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Thursday, August 18, 2016

Filipinos should junk the 1986 People Power narrative in order to TRULY progress

August 18, 2016
by benign0
It’s time Filipinos pause, step back, take stock, and ask: What is really going on here? If one would attempt to answer that question using the commonframe of mind with which Filipinos have coocooned themselves within, the responses would be unsurprising, quite trite, and peppered with certain key words prevalent in mainstream discourse today:
“extrajudicial killing”

The above constitute, perhaps, at least 80 percent of fodder used in the content fired by mainstream media into the screens of its hapless Filipino audience. They attract eyeballs, ellicit chatter, and their advertisers and under-the-table patrons go off laughing all the way to the bank. That’s just the private sector media business at work. Just business.
The challenge, then, is to step further back and ask: What have Filipinosreally achieved over the last 30 years since democracy was “restored” following the 1986 people power “revolution”?
The default narrative overwhelmingly revolves around negation of negatives: expose corruption, recover ill-gotten wealth, correct injustice, reduce poverty. Imagine, for a minute a development scale ranging from -1 (most underdeveloped) to +1 (fully-developed). Then let’s suppose (by invoking a bigger stretch of our imagination), for argument’s sake, that all of the above purported achievements actually did materialise over those several decades. These achievements will only have served to raise the Philippines’ level of development from -1 to 0; i.e. corruption is eliminated, all stolen moneys have been clawed back, all is just and fair, and poverty had been scaled back.
The Philippines, in this thought experiement, having achieved those promises of the EDSA “people power” narrative will only have become just another society that meets the minimum requirements for common decency.
That kind of latching on to mediocre aspirations — to simply be a “decent” society — was not at all the winning attitude applied by countries like Singapore, South Korea, Taiwan, and, recently, Vietnam to their development efforts that catapulted them to the stratospheric star status Filipinos can only wistfully admire today. Columnist Peter Wallace articulates the relative mediocrity of the Philippines’ aspirations in this context in his latest Inquirer piece which cites the comparatively stellar achievements of once war-torn and still authoritarian Vietnam…
[…] Vietnam, like China, has been clear-minded about the direction it must take. Perhaps most important has been a focus on education. Vietnamese 15-year-olds do as well in math and sciences as their German peers. Vietnam spends more on schools than most countries at a similar level of development, and focuses on the basics: boosting enrollment and training teachers. The investment is pivotal to making the most of trade opportunities. Factories may be more automated, but the machines still need operators. Workers must be literate, numerate and able to handle complex instructions. Vietnam is producing the right skills. Thailand, Indonesia and Malaysia lag behind, despite being wealthier.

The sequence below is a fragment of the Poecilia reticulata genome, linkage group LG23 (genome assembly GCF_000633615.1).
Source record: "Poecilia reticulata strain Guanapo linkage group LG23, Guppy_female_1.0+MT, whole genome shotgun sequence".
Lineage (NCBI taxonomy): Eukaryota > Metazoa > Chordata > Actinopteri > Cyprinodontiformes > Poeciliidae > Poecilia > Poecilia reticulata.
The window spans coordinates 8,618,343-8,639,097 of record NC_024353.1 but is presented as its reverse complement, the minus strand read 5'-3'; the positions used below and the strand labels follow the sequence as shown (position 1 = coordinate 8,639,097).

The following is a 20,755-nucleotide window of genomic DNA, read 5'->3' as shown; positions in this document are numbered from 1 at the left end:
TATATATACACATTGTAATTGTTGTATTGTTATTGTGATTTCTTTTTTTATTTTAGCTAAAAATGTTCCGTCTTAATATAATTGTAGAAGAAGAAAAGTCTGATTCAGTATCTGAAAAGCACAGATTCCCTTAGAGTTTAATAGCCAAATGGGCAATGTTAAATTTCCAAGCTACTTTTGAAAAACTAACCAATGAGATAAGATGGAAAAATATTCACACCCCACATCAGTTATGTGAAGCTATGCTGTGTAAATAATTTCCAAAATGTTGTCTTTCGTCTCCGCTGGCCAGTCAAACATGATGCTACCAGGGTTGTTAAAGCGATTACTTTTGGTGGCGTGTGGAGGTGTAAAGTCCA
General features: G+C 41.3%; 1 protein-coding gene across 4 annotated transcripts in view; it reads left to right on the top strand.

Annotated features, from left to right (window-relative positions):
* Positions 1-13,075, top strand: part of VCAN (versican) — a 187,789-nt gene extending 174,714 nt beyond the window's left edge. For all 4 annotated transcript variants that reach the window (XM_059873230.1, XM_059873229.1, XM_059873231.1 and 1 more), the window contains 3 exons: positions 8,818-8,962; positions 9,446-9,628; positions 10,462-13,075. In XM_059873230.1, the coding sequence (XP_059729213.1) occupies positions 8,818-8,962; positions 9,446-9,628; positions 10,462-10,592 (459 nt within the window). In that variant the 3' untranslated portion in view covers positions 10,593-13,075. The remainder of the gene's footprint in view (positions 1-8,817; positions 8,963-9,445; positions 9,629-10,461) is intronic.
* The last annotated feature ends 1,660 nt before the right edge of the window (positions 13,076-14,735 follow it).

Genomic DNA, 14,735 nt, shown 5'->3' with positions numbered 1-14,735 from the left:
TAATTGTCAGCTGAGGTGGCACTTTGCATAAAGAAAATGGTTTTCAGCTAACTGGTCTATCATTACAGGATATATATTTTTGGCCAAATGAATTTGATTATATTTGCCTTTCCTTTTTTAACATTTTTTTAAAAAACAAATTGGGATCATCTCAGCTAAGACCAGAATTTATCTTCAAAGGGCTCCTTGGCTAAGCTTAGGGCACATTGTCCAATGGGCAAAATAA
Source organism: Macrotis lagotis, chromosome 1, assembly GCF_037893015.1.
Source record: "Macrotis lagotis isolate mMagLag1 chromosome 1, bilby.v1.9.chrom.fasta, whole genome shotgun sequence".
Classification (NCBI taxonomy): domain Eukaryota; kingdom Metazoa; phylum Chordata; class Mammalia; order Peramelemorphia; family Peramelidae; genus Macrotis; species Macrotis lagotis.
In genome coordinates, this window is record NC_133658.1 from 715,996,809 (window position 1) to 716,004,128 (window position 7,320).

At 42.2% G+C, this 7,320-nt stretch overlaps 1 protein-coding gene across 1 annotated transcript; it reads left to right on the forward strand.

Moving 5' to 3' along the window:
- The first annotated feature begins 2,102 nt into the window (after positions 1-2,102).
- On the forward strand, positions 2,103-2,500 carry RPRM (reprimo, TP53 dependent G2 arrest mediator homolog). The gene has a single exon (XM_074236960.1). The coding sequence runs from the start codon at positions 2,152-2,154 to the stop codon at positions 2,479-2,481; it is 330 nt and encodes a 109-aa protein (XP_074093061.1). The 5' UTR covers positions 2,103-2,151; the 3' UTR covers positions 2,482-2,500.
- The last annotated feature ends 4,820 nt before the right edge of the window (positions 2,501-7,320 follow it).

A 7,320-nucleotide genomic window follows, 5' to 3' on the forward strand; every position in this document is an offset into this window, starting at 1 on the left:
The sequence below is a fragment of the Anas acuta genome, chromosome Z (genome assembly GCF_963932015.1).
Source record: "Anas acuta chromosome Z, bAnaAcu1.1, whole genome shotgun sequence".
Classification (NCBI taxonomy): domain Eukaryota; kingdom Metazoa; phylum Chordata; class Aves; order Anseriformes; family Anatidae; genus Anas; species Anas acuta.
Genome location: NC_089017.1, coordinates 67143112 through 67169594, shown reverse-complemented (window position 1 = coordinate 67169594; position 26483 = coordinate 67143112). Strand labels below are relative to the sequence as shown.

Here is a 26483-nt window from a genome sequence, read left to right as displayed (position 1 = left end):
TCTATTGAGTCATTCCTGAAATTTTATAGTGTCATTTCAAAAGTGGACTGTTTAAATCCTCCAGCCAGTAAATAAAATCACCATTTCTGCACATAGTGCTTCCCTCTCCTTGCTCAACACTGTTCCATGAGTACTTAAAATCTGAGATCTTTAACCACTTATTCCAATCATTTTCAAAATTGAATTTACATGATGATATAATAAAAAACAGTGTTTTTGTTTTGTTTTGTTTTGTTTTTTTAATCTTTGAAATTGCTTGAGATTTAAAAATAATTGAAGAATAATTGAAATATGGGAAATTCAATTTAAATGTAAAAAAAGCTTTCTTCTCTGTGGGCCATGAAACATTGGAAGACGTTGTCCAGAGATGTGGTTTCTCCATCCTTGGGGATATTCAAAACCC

“But Vietnam’s past quarter-century means that it has a decent chance of prevailing. It is at last starting on SOE reform. It is negotiating trade deals in Asia and with Europe. And it is drafting plans to increase its domestic share of manufacturing without scaring off foreigners. Vietnam is a model for countries trying to get a foot on the development ladder. With luck, it will also become a model for those trying to climb up it.”
The message to the Philippine government out of this is that the slow, cautious reforms haven’t worked. Fast, dramatic change is what’s needed. President Duterte has promised it, but can he overcome the entrenched bureaucracy? Government underspending in the past few years, for instance, has been attributed to bureaucratic inefficiencies. It’s time to cut the red tape and ensure more efficient spending of government funds, especially those allotted for infrastructure projects.
The Vietnam profile, above, highlights a focus not just on uplifting itself from -1 to 0. Vietnam’s goal is to go past zero and go for 1. In stark contrast, the Philippines is stuck on a loser aspiration to merely get to zero. And, by all accounts, it seems to be failing at attaining even that mediocre goal.
We see it in the “issues” that even the most intelligent, most well-connected, most influential Filipinos busy themselves with today — the blowing out of proportion of human collateral damage in a national “war on drugs”, the “immorality” in the private life of a Philippine Senator, the supposed decline of “human rights” as a priority in Philippine governance, and all the shrill outpouring of “outrage” over some imagined fallout arising from the current administration choosing to do things a different way.
Now, finally, step back to as high a vantage point as you can and see now how all that fills the Philippine national “debate” pales when one regards the things prioritised by the truly emerging East Asian powers such as Vietnam. In that context Filipinos come across as quite pathetic. There is nothing in the topics that occupy the meagre brain space of the national discourse that contributes to or alines with an aspiration to be an excellent nation byabsolute standards. Nothing.

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